Wakefield mum's warning after fraudulent Universal Credit claim in her name left her with no money

A Wakefield mum who was left with no income after a fraudulent benefits claim was made in her name is calling for a change to the Universal Credit system.

Thursday, 12th November 2020, 12:36 pm
Updated Thursday, 12th November 2020, 12:39 pm

Agnieszka, from Lupset, was first made aware of the fraudulent claim during a visit from her housing provider to congratulate her on her planned move.

She then discovered that someone had applied for - and been granted - Universal Credit in her name more than 150 miles away in London.

And the benefits she relies on to feed her two young sons and pay her bills were immediately stopped.

Sign up to our daily Wakefield Express Today newsletter

The i newsletter cut through the noise

A Wakefield mum who was left with no income after a fraudulent benefits claim was made in her name is calling for a change to the Universal Credit system. Agnieszka asked that her last name be left out of the article, as she fears further identity theft in future.

Agnieszka, who did not want her surname revealing in case the fraudsters struck again, said: “Everything had been stopped, they stopped all my money.

“We need to let people know what’s going wrong. It’s unbelievable."

After seeking advice and support from friends and family, Agnieszka discovered that she was not the first person who had experienced fraudulent claims.

In the past week, she says she has been contacted by almost a dozen other people, including several from Wakefield, who have had similar experiences.

Agnieszka wants the system to be made more robust so that individuals’ ID are checked in person by an official from the Department for Work and Pensions or similar, particularly if they are already claiming benefits at another address. Photo: OLI SCARFF/Getty Images

She said: “It has happened to someone here in the same job centre and about five people I’ve already heard from.

“I know even someone who’s been trying to claim Universal Credit for the first time and found out she can’t because someone is already claiming in her name.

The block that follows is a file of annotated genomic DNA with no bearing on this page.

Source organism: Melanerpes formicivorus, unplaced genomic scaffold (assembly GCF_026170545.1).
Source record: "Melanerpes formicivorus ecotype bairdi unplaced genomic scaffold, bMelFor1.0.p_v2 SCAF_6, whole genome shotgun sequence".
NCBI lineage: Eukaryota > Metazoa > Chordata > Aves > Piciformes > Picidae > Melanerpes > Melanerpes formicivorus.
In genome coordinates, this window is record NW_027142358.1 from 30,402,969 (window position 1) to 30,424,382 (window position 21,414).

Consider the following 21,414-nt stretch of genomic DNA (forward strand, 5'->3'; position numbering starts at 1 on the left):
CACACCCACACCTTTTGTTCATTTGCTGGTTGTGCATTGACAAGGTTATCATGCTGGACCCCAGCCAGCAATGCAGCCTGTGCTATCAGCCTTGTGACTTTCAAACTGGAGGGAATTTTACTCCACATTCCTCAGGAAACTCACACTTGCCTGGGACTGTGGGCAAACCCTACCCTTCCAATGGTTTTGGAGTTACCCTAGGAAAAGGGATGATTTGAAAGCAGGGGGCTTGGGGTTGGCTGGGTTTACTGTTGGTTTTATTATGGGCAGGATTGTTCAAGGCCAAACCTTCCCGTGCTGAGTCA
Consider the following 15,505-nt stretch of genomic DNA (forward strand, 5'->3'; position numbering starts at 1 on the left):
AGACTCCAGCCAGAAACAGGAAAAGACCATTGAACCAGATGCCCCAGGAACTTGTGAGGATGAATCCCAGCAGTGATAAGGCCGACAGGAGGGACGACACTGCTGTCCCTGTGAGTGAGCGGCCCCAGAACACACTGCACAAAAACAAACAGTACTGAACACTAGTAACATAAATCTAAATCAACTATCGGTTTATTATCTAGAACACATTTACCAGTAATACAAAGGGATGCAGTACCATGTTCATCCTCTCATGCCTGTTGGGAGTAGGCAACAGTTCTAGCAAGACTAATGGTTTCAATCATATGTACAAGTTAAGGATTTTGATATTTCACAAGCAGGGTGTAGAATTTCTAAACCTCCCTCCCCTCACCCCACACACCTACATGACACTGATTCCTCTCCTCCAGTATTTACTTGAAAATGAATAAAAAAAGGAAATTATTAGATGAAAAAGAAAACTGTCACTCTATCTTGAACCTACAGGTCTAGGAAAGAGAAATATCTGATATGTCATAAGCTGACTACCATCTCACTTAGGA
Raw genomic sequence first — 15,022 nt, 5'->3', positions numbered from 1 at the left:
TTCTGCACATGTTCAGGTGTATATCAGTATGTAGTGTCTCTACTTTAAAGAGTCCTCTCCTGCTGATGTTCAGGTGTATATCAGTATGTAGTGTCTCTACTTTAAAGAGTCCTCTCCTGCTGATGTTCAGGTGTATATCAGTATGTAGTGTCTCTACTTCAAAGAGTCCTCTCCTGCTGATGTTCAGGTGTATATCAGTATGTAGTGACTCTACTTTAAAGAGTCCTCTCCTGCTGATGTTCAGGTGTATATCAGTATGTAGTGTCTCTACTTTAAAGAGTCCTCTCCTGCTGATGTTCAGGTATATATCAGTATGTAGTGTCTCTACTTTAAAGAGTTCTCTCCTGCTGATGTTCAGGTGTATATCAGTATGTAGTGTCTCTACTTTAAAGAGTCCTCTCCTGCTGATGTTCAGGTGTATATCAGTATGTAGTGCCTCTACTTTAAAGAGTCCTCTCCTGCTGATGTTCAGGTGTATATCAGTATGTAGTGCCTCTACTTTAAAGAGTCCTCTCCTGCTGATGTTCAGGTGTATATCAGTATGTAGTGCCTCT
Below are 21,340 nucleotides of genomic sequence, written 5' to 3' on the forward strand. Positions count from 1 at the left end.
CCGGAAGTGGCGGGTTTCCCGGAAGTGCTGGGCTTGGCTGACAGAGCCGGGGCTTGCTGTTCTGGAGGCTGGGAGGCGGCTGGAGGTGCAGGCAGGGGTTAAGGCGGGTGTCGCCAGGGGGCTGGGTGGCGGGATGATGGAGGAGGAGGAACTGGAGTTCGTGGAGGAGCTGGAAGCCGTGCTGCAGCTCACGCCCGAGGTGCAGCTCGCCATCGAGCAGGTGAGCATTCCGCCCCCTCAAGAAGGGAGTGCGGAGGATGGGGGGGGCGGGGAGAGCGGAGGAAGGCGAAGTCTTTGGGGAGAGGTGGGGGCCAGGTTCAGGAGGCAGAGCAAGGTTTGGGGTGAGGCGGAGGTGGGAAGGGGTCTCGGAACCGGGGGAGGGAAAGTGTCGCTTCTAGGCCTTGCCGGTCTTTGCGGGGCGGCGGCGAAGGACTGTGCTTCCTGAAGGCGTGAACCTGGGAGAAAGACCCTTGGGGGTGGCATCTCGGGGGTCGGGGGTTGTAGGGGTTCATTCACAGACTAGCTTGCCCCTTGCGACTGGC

“It is something that has happened to many people. It is very strange that this happened to me.

“It feels like a bad dream. I never imagined anything like that could happen to me.”

After being contacted by the Express regarding Agnieszka’s case, the Department for Work and Pensions agreed to reinstate her original benefits, and promised to backdate any payments she may have missed.

According to the government website, people applying for Universal Credit will be asked to provide information including their address, phone number, national insurance number and family situation.

Agnieszka wants the system to be made more robust so that individuals’ ID are checked in person by an official from the Department for Work and Pensions or similar, particularly if they are already claiming benefits at another address.

She wants to know why more questions were not asked about the apparent change in her circumstances.

She said: “Why wasn't anyone thinking that something was wrong?

“I’ve been claiming money for two sons and then suddenly they’re being told I have a daughter. Someone should have been in touch with me.

“It’s not like I applied for something new, it looks like someone made a phone call and just changed it with no problems.

“It’s happening to a lot of Polish people. I know already about a few people from Wakefield having the same problem.

“I just don’t know who to trust now, I get a phone call and I don’t trust who is on the other end.

“I think it can happen to anyone. People should know what’s going wrong. With some people I’ve been told they never claimed and then found out someone claiming in their name for universal credit.”

She fears that other personal details, including her National Insurance number, may have been leaked from somewhere, and could now be used to apply for other things, such as credit, in her name.

A spokesperson for the Department for Work and Pensions said: “Universal Credit fraud is a matter we take very seriously and any claimant who has been the victim of a scam, and has not benefited from it in any way, will not be held liable for any debt."

The spokesperson said Agnieszka's benefits will be reinstated, and she will receive a backdated payment for any money owed.

They added: “Fraud and error in the benefits system remains very low with 96.5% of benefits paid correctly.

“The vast majority of claims to Universal Credit are legitimate, and we continue to monitor and investigate emerging threats and have systems in place which successfully identify fraud.”

Anyone who suspects they have been the victim of benefit fraud can contact the National Benefit Fraud Hotline on 0800 854 440, or visit the Action Fraud website.